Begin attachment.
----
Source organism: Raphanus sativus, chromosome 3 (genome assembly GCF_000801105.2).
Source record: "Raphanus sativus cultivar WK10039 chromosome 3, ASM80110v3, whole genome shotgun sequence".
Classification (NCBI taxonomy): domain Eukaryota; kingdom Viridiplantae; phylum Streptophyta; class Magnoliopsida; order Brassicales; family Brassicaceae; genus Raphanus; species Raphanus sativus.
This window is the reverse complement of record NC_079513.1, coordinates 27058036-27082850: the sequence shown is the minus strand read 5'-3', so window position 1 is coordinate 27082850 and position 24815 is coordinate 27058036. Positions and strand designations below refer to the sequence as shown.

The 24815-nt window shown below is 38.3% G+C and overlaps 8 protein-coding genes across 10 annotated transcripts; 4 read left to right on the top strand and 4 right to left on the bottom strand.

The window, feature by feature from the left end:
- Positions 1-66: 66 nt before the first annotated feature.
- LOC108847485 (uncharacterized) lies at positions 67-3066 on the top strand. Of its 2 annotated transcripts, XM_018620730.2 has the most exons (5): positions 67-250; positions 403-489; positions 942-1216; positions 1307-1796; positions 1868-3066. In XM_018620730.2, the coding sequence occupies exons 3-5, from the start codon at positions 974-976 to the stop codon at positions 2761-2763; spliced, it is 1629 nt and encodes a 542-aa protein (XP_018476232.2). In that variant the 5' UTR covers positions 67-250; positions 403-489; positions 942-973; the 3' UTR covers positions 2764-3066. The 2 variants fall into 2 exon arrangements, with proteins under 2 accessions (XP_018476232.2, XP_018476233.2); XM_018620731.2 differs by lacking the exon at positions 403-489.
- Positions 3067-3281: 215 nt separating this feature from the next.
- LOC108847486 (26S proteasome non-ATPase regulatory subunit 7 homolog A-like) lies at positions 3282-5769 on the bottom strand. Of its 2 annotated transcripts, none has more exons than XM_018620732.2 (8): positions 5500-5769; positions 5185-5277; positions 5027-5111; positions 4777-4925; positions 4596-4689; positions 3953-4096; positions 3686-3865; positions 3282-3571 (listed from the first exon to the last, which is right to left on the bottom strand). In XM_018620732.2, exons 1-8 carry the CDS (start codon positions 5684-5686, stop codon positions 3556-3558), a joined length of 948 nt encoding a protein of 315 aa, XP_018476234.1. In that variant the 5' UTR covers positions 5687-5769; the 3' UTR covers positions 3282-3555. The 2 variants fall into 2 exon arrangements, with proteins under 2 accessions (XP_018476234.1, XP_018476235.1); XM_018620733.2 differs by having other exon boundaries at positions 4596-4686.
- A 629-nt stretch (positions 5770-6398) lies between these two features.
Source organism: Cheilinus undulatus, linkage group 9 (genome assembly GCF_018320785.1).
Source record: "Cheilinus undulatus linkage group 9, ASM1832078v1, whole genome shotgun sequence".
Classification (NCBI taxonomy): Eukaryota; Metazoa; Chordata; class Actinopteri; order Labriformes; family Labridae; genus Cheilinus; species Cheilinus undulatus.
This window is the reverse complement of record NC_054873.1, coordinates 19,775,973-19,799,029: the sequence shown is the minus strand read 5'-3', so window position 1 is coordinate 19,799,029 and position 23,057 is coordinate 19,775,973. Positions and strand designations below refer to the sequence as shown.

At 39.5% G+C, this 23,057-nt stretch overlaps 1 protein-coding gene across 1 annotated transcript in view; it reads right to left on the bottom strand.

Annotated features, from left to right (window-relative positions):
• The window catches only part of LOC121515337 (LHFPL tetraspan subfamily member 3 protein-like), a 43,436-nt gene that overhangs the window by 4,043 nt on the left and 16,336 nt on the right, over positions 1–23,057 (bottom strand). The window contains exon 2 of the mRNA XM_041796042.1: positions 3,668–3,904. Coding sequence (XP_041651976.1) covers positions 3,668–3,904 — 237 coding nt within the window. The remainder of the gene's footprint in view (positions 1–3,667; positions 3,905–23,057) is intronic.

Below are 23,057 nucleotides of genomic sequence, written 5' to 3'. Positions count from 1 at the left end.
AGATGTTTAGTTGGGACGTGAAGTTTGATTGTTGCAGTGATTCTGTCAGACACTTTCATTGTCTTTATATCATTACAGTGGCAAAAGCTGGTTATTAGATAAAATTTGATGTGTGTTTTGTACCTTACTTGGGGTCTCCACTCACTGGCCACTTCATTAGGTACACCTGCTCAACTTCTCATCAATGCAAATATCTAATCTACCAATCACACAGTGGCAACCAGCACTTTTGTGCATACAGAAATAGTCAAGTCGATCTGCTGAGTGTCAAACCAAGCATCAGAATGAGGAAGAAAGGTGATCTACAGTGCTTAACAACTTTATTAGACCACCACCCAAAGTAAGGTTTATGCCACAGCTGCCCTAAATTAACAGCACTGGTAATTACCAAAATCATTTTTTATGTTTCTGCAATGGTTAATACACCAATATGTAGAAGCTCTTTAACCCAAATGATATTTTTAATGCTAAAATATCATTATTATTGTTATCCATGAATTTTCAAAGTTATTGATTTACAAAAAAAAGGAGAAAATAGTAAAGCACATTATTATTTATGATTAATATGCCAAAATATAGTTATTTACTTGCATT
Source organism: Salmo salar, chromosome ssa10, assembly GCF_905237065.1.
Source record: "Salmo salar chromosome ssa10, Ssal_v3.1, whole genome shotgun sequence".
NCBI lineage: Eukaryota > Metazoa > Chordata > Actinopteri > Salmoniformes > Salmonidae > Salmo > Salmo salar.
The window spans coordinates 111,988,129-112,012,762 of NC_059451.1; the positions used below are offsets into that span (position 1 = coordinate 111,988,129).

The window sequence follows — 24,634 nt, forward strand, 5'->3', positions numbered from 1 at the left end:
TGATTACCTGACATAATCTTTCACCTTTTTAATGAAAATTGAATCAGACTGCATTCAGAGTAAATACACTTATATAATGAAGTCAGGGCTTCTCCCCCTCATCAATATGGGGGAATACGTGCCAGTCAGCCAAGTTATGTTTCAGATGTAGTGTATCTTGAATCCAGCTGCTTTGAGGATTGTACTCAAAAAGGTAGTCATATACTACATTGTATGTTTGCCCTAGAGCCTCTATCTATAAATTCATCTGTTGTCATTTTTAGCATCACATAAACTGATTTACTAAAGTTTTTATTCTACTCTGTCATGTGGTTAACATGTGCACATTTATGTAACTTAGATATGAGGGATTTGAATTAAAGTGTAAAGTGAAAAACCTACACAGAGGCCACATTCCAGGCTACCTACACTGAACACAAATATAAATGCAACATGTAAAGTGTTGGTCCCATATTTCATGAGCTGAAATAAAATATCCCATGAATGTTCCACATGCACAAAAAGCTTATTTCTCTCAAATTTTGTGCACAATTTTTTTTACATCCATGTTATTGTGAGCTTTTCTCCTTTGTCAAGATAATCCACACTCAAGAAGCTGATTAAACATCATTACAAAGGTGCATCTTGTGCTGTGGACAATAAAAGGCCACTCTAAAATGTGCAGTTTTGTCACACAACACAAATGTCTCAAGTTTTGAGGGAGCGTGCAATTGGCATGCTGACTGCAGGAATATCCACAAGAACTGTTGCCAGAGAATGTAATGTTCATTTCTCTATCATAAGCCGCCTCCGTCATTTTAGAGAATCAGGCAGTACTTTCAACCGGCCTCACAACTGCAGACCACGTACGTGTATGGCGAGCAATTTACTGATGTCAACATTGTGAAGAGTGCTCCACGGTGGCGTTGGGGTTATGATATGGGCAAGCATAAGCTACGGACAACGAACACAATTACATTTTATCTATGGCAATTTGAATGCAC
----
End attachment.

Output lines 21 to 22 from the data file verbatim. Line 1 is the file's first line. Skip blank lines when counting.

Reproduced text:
Source organism: Salmo salar, chromosome ssa10, assembly GCF_905237065.1.
Source record: "Salmo salar chromosome ssa10, Ssal_v3.1, whole genome shotgun sequence".